The Passion of the Christ

By: Dr. Ted Baehr; ©2004
With Mel Gibson’s The Passion of the Christ set to open in a few days, the pre-release controversy continues to grow. Here is reaction from someone who has seen the movie.


The Passion of the Christ
A MovieGuide® Review

The Passion of the Christ is not your average Passion Play, although it covers the time period from the Garden of Gethsemane to the Resurrection. Going beyond most Passion Plays, it highlights in stark, dark, intense terms the spiritual warfare raging around Jesus Christ during His Passion in a concrete way.

The first scene has Jesus weeping in the Garden of Gethsemane, as Satan, an androgynous figure accompanied by a snake, tries to tempt Jesus and turn him away from his destiny on the cross. When Jesus arises, he stomps on the head of the serpent. Quickly, Judas leads the temple guards into the garden to arrest Jesus. From that point, the brutal treatment of the Mes­siah is shown in stark detail, up to the Cross and beyond.

When the screening of this movie ended, people started crying out, “Thank you, Jesus!” “I love the cross!” “I’m sorry Jesus!” Worship continued for about two hours after the movie was over.

Thus, it is more than clear that the movie will transform and convict those within the Body of Christ. In fact, there are signs of revival and a deepening of faith whenever anyone sees The Passion of the Christ. Deacon Keith A. Fournier, founder of Catholic Way, said in his commentary on the movie:

“I really did not know what to expect. I was thrilled to have been invited to a private viewing of Mel Gibson’s film The Passion…. This was not simply a movie; it was an encounter, unlike anything I have ever experienced.

“In addition to being a masterpiece of filmmaking and an artistic triumph, The Passion evoked more deep reflection, sorrow and emotional reaction within me than anything since my wedding, my ordination or the birth of my children. Frankly, I will never be the same. When the film concluded, this invitation-only gathering of ‘movers and shakers’ in Washington, D.C. was shaking indeed, but this time from sobbing. I am not sure there was a dry eye in the place. The crowd that had been glad-handing before the film was now eerily silent. No one could speak because words were woefully inadequate. We had experienced a kind of art that is a rarity in life, the kind that makes heaven touch earth.”

“A law professor whom I admire sat in front of me. He raised his hand and said, ‘After watching this film, I do not understand how anyone can insinuate that it even remotely presents that the Jews killed Jesus. It doesn’t.’ He continued, ‘It made me realize that my sins killed Jesus.’ I agree. There is not a scintilla of anti-Semitism to be found anywhere in this powerful film. If there were, I would be among the first to decry it. It faithfully tells the Gospel story in a dramatically beautiful, sensitive, and profoundly engaging way.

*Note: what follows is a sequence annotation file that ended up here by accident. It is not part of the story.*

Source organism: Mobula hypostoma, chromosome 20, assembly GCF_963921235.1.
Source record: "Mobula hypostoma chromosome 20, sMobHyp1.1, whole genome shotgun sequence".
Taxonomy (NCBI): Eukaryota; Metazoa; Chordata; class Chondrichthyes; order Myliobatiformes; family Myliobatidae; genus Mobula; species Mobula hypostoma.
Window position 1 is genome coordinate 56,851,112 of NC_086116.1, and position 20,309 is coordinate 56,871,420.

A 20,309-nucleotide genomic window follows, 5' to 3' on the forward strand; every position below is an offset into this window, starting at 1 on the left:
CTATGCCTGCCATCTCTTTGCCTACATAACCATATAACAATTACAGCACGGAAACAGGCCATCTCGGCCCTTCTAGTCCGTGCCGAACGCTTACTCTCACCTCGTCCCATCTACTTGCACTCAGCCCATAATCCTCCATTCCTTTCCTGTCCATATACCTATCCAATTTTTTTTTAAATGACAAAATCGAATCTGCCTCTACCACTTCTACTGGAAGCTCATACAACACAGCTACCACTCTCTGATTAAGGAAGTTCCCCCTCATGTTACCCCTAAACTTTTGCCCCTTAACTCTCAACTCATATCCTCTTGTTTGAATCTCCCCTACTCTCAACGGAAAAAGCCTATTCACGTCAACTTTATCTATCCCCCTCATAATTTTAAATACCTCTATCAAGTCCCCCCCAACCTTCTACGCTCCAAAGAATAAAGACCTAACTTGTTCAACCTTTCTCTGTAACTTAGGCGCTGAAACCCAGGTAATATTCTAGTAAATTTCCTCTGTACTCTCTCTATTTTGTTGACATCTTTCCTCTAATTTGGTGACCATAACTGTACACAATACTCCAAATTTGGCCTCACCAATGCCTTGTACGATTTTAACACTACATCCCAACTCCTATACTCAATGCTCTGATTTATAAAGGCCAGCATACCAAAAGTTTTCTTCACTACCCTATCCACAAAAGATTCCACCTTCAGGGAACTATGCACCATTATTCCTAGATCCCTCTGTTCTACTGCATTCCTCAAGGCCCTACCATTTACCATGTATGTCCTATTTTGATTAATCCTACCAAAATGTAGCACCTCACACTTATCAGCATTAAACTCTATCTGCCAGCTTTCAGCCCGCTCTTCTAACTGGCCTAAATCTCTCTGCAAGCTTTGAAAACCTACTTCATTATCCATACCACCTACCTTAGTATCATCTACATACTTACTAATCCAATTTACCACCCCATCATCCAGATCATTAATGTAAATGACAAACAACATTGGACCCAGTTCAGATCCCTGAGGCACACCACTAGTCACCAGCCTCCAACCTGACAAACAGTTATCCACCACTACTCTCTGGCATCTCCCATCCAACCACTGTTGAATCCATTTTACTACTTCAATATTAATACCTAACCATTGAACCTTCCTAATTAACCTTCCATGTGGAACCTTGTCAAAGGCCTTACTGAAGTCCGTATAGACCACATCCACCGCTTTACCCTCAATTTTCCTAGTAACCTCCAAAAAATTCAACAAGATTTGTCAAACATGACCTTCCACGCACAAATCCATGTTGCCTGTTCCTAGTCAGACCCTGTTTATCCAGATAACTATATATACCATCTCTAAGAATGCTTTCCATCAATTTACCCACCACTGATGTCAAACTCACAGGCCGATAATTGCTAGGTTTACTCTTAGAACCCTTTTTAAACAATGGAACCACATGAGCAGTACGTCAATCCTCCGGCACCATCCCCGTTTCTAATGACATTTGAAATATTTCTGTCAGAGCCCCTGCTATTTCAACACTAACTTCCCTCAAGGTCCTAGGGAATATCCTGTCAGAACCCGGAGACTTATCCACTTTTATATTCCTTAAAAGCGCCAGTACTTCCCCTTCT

“Those who are alleging otherwise have either not seen the film or have another agenda behind their protestations. This is not a ‘Christian’ film, in the sense that it will appeal only to those who identify themselves as followers of Jesus Christ. It is a deeply human, beautiful story that will deeply touch all men and women. It is a profound work of art.”

Even so, moviegoers will have to bring some knowledge of the Gospel to comprehend the movie. The film was shot in Aramaic and Latin, even though the lingua franca of the day was Greek in spite of the ascent of the Roman Empire, and the Pharisees most likely would have used Hebrew, while the rest of the inhabitants spoke various other languages (including Ara­maic). Regardless of the subtitles and the languages, Mel shot the movie almost as a silent movie, using images to relate the greatest story ever told.

The Passion of the Christ is an artistic masterpiece. The pacing and style have a foreign feel, and the violence is intense. Those who watch it will understand, perhaps for the first time, the price that Jesus paid to forgive us our sins. This is real grace, not cheap grace.

The Passion of the Christ is a must-see movie, beautifully directed, powerfully acted, with terrific sound. It could be argued that some of the violence could have been toned down and that the gleeful torturers are over the top. On the other hand, the violence and the glee of the Romans who were scourging Jesus highlight the demonic quality of the battle Jesus was fighting.

What a joy it is to know that His shed blood has redeemed us!

© baehr, 2003. This update is published by the Christian Film & Television Commission ( You’ll find subscription information for Dr. Ted Baehr’s MOVIEGUIDE® eNewsletter on our MOVIEGUIDE® website.

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